Sunday, April 13, 2014

Review: "The Raid 2" is brutal, fascinating, ambitious, and exhilarating

When I initially reviewed Gareth Evans’ The Raid back in 2011, I found myself split between utter awe and exhilaration at the film’s action sequences and fight choreography, and general indifference (if not outright confusion) towards the film’s plot and characters. Subsequent viewings have since adjusted my opinion, with my respect and admiration towards the action side of things increasing (the more one picks apart Evans’ construction of each set-piece, the more one marvels at how the man pulled off such remarkable feats), and my understanding of the film’s narrative approach coming into sharper focus. I still think the original film’s narrative is more about crafting the perfect set-up for an action film than it is about telling an interesting story, but there is such extreme tension inherent to the premise, and such a sly, understated development of character from fight to fight and floor to floor, that I’ve come to believe the film does have a surprisingly effective level of cumulative impact. It is perhaps the most perfectly simple action movie ever made, but it is also one you wind up investing in, especially on multiple viewings.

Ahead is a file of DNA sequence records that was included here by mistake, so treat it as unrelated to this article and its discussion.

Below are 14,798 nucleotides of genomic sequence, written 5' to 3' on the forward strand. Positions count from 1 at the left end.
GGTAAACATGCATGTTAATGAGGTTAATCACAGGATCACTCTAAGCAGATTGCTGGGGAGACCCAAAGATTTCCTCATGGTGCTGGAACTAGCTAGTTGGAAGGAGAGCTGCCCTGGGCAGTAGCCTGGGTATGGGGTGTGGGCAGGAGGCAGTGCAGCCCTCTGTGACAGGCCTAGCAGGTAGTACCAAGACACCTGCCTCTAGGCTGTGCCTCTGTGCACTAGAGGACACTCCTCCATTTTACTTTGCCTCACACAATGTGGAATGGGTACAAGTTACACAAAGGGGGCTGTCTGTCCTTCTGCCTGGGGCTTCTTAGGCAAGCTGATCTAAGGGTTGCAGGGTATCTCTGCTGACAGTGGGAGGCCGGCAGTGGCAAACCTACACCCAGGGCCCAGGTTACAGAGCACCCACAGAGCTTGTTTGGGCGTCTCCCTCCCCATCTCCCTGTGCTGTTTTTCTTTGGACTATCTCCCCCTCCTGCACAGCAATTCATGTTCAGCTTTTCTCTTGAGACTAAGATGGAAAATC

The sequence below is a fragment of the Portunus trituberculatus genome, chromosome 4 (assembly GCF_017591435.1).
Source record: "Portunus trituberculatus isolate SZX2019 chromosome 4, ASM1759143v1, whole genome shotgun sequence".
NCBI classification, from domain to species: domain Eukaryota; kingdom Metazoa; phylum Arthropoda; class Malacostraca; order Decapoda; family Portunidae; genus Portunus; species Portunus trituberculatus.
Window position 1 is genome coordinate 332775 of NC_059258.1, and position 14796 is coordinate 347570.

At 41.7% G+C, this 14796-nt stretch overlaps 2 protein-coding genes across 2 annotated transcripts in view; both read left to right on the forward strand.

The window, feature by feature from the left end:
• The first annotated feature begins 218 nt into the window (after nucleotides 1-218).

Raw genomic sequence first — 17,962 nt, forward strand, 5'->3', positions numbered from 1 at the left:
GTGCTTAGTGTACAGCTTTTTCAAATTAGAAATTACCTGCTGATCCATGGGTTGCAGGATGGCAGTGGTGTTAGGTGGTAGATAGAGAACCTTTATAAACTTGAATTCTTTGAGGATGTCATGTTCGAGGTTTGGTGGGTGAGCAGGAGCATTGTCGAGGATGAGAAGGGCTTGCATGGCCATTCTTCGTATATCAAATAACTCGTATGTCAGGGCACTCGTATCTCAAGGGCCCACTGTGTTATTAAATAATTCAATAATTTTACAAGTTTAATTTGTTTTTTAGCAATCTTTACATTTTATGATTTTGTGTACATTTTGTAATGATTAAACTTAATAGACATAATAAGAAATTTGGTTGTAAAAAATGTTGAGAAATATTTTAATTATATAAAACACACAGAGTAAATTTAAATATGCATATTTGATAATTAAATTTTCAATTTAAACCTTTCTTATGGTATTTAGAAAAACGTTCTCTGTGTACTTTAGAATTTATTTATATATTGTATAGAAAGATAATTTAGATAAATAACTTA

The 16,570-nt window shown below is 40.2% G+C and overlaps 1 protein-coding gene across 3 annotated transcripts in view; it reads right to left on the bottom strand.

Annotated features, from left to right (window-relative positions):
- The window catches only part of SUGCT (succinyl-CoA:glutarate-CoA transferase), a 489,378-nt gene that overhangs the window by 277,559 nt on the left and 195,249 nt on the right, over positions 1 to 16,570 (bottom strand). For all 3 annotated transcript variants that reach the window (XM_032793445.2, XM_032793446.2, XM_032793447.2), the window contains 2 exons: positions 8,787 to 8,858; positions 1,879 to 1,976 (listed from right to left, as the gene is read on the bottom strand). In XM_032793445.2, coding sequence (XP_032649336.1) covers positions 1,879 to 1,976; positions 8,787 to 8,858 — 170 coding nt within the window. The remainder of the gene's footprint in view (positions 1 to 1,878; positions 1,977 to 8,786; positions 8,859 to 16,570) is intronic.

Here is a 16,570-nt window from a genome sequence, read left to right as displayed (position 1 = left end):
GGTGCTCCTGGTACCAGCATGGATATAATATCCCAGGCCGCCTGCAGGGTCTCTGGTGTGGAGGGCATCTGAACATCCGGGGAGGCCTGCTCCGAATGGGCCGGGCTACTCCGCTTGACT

Yet as good and refreshing as the original Raid is, it winds up feeling like little more than an appetizer to the main event, for The Raid 2 is an extremely different – and wholly superior – beast in nearly every way imaginable. From the opening shot – a frame more compositionally rich and suggestive than any given frame in the original film – The Raid 2 has an ambition, style, voice, and sense of thematic, narrative direction that the original Raid – intentionally, as a function of its limited premise – just didn’t have, and what is most amazing to me is that Evans and company have pulled off this major transformation so completely. Going from exceedingly simple but wholly viscerally effective action film to thoughtful, atmospheric crime saga – with even more viscerally effective action sequences on top – should not, hypothetically, work, or at least not as smoothly as it does here. The gaps in ambition and intent between the two films are cavernous, and I think some fans of the original are going to feel isolated and turned off as a result. This is absolutely not an empty action film one sits down to watch with one’s brain switched off, and anyone going into it with that mindset is going to come out frustrated. That is exactly what I love about the movie, though, and while I am still sorting out my overall thoughts on The Raid 2, I think the fact that the more I ponder it – the more mental energy I expend engaging with the story, characters, themes, and overall direction of the piece – the more I respect, admire, and feel exhilarated by the film speaks volumes. It will take multiple viewings for me to fully wrap my head around what Evans and company have crafted, but I can definitively say that this is an impressive, remarkable achievement, and not at all what I expected going in.